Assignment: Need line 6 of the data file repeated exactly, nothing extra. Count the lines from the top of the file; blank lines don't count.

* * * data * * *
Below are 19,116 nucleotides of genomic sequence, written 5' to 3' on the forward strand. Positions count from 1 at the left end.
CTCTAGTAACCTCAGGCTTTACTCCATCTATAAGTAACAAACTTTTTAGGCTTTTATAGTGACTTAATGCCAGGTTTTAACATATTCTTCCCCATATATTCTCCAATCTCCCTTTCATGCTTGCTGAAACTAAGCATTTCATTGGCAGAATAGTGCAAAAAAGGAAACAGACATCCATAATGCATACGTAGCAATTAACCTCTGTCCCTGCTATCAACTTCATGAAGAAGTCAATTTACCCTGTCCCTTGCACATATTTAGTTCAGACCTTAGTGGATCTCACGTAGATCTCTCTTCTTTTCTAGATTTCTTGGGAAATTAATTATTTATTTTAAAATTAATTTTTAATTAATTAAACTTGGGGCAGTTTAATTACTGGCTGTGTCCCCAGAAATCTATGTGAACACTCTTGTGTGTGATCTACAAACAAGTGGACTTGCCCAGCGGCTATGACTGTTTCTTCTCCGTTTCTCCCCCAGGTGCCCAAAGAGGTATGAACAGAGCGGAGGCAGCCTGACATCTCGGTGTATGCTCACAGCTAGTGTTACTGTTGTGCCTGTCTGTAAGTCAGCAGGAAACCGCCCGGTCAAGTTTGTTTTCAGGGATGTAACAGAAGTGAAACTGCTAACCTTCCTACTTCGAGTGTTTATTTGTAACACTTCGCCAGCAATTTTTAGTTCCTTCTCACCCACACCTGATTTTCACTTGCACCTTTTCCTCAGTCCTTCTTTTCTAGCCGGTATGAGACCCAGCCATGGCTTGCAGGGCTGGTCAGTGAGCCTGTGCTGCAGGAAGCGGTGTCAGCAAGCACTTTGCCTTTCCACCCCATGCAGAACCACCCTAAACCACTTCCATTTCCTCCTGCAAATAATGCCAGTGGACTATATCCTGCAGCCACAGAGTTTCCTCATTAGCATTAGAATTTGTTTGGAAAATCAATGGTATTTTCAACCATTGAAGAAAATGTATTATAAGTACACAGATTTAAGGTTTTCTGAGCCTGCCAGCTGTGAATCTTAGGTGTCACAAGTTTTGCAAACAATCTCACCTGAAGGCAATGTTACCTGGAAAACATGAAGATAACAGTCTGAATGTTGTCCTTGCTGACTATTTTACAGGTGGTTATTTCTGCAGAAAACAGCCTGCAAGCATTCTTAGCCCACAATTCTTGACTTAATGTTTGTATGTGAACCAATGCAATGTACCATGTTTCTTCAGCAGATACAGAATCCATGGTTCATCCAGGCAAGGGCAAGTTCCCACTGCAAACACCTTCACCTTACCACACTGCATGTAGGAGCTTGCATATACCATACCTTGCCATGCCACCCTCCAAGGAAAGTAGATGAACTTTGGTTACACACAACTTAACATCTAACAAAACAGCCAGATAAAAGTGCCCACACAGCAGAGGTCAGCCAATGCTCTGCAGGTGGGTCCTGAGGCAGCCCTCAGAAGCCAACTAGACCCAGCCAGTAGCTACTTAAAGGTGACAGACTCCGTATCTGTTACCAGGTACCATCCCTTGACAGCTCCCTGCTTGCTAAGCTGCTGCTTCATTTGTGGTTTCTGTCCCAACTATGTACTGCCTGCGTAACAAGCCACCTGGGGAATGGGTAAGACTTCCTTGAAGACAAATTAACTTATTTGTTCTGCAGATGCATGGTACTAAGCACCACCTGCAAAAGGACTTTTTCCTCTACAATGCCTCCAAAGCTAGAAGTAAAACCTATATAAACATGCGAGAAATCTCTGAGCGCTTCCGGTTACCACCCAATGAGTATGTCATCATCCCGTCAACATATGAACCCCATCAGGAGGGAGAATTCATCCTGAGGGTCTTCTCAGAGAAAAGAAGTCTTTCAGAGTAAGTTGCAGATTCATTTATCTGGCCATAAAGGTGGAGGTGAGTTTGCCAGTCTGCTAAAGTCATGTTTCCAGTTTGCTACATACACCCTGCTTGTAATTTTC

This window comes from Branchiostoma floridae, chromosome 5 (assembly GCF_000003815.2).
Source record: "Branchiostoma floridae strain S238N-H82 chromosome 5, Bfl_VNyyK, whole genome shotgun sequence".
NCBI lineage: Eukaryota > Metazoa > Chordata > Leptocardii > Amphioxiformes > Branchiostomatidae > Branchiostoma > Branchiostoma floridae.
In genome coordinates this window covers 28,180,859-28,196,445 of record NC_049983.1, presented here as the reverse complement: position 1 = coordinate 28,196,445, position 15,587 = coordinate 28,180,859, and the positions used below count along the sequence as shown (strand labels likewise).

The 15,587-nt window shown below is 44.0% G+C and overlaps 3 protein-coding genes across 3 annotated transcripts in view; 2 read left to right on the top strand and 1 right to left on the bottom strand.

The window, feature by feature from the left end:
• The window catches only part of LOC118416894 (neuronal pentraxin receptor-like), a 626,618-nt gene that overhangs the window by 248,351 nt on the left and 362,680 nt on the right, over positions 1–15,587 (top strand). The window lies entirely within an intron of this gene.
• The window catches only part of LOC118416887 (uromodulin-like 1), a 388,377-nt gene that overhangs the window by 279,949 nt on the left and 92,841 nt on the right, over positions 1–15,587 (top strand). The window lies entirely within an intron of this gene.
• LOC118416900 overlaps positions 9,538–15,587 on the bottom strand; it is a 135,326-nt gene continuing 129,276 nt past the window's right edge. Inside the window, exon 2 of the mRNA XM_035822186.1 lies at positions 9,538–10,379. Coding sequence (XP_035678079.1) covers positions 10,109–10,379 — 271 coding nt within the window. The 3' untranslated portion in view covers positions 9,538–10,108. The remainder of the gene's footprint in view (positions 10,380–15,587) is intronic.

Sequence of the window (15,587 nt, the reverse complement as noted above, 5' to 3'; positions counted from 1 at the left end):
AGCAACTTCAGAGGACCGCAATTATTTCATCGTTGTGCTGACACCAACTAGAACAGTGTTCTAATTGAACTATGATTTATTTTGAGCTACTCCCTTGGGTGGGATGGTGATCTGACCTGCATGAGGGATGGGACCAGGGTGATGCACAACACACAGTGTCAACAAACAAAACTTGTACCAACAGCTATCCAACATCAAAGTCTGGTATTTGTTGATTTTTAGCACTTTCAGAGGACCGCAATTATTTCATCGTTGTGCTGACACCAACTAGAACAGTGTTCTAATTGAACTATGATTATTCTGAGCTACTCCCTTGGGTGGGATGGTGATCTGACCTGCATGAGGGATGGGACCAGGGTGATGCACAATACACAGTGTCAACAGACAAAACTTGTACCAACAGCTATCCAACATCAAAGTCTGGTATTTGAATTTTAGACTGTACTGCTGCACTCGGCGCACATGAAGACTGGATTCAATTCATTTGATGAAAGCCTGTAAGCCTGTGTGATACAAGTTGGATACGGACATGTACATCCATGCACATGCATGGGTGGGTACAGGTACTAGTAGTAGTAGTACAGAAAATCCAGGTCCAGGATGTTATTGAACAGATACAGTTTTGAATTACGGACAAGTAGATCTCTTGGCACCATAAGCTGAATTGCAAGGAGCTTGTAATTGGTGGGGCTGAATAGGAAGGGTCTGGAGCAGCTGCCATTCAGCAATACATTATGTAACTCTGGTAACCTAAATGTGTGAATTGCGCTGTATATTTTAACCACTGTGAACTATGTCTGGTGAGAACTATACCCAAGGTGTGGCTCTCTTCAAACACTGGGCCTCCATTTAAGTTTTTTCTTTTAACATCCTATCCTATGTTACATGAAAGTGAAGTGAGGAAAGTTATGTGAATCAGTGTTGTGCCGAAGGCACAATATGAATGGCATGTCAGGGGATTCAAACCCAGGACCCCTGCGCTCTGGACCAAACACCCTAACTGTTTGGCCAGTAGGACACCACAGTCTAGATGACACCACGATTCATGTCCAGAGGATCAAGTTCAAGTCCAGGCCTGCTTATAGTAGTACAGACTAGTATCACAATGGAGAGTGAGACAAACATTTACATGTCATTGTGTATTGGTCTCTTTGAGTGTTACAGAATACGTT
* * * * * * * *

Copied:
In genome coordinates this window covers 28,180,859-28,196,445 of record NC_049983.1, presented here as the reverse complement: position 1 = coordinate 28,196,445, position 15,587 = coordinate 28,180,859, and the positions used below count along the sequence as shown (strand labels likewise).